24 January 2008

Best Search Sites

The Daily Teleg's belle Claudine Beaumont shows us where to go.

Also rather good on Facebook Fatigue which I will not yet own up to lest I show my flagging age and uncoolness. But I do find these articles of interest because so many of my Amazon colleagues went off to play in this direction.

Comment comment: Dis-donc if not tiens!

The far-from-flâneurial Kyrios Vathelis shows *me* where to go (if not get off) with his generous informative Comment.

Everyone please read it and give page the multi-over so it shoots up Google's rating and he gets famous and blouse-bulging groupies bash on his door and all the rest of the stuff we blog for.

Actually he's right and I knew it even as I pasted it, but I fancy yon Claudine and I thought if I gave her a plug, next time in The Antelope she'd saunter over and say hi and thanks and gosh, saayy embarrassing because the chief happened to see it and mentioned it in the meeting in front of like everyone and afterwards Eric came up to me in the canteen - he's our HR honcho and we all keep in with him - and he said ... oh dear, your girlfriend's giving me scowls - anyway, look, we're having some people round for drinks on Thursday and I'd love it if you could come - do bring anyone, oh she isn't? hmmm - very casual, drinks and nibbles and Daddy's taking a few of us out for proper food later and of course you're invited - everyone's *dying* to meet you so do try to make it. Sooper. Byee

Et voilà, my couvert blown.


Sibadd said...

None of the sites mentioned are much good for historical research or indeed any enquiry that tries to go deep. I find that researchers seeking primary sources (at least in English) do a general scan via Google (which also gets access to groups and blogs) or Wikipedia to find an expert in the field or someone (war veteran, refugee, artist, relative, prisoner, etc) who "was there' or "is there". You then find their e-mail or phone number or general whereabouts and try get to talk to or meet a human being. If you find them (which can be exciting) they can usually refer you to other people, to images, locations, reading and other websites. Some police officers, stalkers and one or two journalists, tho' not the one who wrote that piece, still use this approach. It is nearly always worth remembering, without getting too paranoid, that most police officers, doctors and certain grades of civil servants, copyright lawyers, have better access to the internet than most academic researchers for certain kinds of personal research. I say most academics becasue if you get a government grant and sign the official secrets act you can get limited permissions to access information banks that average intelligent punter (me?) doesn't even know exists. The web is such a tease - giving out bewildering amounts of secondary information - good to satisfy dinner table curiosity, settle a wager between friends about a sporting event, dash off a newspaper article or keep up in a pub quiz.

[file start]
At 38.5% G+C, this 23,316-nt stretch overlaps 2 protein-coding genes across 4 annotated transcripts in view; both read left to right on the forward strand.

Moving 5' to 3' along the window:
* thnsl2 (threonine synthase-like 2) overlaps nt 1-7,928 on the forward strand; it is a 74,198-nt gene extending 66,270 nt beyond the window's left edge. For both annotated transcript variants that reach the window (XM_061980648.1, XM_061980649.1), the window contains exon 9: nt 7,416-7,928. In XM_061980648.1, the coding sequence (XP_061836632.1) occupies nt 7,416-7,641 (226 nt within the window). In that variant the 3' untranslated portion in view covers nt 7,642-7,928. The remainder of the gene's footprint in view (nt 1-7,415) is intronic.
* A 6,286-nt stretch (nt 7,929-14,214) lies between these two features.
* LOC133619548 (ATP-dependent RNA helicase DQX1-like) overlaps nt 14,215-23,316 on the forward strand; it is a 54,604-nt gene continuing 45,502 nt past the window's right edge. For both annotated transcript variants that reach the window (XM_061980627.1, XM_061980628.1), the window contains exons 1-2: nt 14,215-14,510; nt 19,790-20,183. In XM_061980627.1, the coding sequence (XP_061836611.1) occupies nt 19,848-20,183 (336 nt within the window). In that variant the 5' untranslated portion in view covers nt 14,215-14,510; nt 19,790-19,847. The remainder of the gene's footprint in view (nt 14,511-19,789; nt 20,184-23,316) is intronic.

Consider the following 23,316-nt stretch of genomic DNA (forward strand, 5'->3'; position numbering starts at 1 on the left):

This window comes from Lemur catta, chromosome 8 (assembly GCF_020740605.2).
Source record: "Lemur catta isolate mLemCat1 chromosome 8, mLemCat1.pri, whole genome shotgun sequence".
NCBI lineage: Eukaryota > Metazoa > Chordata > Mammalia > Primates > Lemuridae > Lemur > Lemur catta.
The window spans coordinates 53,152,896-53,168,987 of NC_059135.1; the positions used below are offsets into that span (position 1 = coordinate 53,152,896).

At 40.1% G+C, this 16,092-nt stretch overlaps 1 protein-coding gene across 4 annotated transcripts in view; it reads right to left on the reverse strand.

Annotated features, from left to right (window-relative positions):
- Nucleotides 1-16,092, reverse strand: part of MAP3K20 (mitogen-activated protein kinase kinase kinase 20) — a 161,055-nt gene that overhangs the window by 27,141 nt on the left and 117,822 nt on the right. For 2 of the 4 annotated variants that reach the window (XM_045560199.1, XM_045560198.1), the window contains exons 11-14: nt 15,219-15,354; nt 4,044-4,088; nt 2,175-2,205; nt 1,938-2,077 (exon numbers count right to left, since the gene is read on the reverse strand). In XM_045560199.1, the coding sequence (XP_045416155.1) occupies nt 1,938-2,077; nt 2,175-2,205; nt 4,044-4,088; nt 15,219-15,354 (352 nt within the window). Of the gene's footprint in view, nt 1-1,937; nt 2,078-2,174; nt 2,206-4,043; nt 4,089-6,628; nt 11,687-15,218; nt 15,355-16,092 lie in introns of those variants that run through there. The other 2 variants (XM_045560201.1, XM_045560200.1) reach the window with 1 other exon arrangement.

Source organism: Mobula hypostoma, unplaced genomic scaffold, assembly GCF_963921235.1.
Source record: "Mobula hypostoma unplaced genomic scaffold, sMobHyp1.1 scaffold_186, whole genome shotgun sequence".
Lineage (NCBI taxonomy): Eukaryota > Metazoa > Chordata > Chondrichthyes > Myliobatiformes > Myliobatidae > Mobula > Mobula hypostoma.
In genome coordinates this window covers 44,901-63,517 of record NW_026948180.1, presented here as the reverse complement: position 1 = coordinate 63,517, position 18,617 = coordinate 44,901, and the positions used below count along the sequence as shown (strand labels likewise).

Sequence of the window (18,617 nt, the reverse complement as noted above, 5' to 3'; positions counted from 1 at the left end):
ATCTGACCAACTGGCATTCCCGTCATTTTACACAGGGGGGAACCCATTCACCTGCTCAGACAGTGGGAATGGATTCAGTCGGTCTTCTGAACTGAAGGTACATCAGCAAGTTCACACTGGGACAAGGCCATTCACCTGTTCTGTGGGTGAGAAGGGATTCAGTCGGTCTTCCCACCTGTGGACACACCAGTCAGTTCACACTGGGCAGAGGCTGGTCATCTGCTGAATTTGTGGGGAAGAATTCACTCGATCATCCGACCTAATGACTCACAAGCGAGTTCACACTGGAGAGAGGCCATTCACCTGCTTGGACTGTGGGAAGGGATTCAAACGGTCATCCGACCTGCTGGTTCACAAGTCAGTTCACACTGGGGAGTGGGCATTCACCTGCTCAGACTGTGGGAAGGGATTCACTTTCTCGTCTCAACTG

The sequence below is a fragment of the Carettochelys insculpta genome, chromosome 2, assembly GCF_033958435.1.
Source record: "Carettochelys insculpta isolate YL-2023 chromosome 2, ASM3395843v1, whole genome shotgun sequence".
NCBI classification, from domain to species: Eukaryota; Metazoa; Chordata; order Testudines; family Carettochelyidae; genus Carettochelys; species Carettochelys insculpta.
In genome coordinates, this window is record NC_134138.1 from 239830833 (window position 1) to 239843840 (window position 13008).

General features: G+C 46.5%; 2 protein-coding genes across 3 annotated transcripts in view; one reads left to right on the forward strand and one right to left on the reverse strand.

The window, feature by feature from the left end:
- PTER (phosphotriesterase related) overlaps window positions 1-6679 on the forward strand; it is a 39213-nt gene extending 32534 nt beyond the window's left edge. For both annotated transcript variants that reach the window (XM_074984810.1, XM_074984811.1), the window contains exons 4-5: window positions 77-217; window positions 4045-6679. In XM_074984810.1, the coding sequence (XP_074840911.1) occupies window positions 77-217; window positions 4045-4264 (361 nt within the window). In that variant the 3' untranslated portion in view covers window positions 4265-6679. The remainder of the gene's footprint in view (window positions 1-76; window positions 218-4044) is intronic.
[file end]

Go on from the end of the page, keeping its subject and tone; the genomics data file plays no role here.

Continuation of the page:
Busker said...

very good response and more thorough than i deserve.